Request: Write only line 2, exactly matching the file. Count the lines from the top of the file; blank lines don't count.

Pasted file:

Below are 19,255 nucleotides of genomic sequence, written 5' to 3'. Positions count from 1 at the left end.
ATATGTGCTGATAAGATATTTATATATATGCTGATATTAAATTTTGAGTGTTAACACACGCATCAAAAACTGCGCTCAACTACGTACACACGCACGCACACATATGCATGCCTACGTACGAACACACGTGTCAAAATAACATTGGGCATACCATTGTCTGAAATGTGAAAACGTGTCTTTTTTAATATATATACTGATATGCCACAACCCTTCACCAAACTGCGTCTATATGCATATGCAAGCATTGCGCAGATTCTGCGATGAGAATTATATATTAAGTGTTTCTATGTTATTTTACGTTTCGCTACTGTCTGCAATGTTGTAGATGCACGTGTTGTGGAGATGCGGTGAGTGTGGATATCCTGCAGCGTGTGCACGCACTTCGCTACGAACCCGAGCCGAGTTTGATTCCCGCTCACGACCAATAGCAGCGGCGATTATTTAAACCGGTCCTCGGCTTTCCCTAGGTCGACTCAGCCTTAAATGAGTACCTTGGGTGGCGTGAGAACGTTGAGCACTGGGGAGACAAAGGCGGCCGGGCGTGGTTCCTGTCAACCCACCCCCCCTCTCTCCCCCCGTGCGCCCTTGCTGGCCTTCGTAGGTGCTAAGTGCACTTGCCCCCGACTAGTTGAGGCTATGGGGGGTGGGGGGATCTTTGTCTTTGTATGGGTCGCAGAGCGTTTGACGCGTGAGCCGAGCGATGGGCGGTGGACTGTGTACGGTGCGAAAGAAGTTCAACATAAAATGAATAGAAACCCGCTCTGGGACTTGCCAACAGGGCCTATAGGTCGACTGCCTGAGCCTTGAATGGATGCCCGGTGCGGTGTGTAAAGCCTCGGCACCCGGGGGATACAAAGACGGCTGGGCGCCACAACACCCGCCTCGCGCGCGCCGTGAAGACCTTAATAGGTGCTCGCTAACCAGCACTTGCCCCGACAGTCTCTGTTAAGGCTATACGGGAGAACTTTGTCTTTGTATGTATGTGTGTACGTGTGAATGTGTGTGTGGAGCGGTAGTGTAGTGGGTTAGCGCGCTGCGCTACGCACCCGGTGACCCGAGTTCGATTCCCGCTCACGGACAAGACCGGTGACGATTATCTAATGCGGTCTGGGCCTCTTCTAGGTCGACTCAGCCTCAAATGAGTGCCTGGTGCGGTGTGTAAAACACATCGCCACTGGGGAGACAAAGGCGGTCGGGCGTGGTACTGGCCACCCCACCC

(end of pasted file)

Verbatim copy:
ATATGTGCTGATAAGATATTTATATATATGCTGATATTAAATTTTGAGTGTTAACACACGCATCAAAAACTGCGCTCAACTACGTACACACGCACGCACACATATGCATGCCTACGTACGAACACACGTGTCAAAATAACATTGGGCATACCATTGTCTGAAATGTGAAAACGTGTCTTTTTTAATATATATACTGATATGCCACAACCCTTCACCAAACTGCGTCTATATGCATATGCAAGCATTGCGCAGATTCTGCGATGAGAATTATATATTAAGTGTTTCTATGTTATTTTACGTTTCGCTACTGTCTGCAATGTTGTAGATGCACGTGTTGTGGAGATGCGGTGAGTGTGGATATCCTGCAGCGTGTGCACGCACTTCGCTACGAACCCGAGCCGAGTTTGATTCCCGCTCACGACCAATAGCAGCGGCGATTATTTAAACCGGTCCTCGGCTTTCCCTAGGTCGACTCAGCCTTAAATGAGTACCTTGGGTGGCGTGAGAACGTTGAGCACTGGGGAGACAAAGGCGGCCGGGCGTGGTTCCTGTCAACCCACCCCCCCTCTCTCCCCCCGTGCGCCCTTGCTGGCCTTCGTAGGTGCTAAGTGCACTTGCCCCCGACTAGTTGAGGCTATGGGGGGTGGGGGGATCTTTGTCTTTGTATGGGTCGCAGAGCGTTTGACGCGTGAGCCGAGCGATGGGCGGTGGACTGTGTACGGTGCGAAAGAAGTTCAACATAAAATGAATAGAAACCCGCTCTGGGACTTGCCAACAGGGCCTATAGGTCGACTGCCTGAGCCTTGAATGGATGCCCGGTGCGGTGTGTAAAGCCTCGGCACCCGGGGGATACAAAGACGGCTGGGCGCCACAACACCCGCCTCGCGCGCGCCGTGAAGACCTTAATAGGTGCTCGCTAACCAGCACTTGCCCCGACAGTCTCTGTTAAGGCTATACGGGAGAACTTTGTCTTTGTATGTATGTGTGTACGTGTGAATGTGTGTGTGGAGCGGTAGTGTAGTGGGTTAGCGCGCTGCGCTACGCACCCGGTGACCCGAGTTCGATTCCCGCTCACGGACAAGACCGGTGACGATTATCTAATGCGGTCTGGGCCTCTTCTAGGTCGACTCAGCCTCAAATGAGTGCCTGGTGCGGTGTGTAAAACACATCGCCACTGGGGAGACAAAGGCGGTCGGGCGTGGTACTGGCCACCCCACCC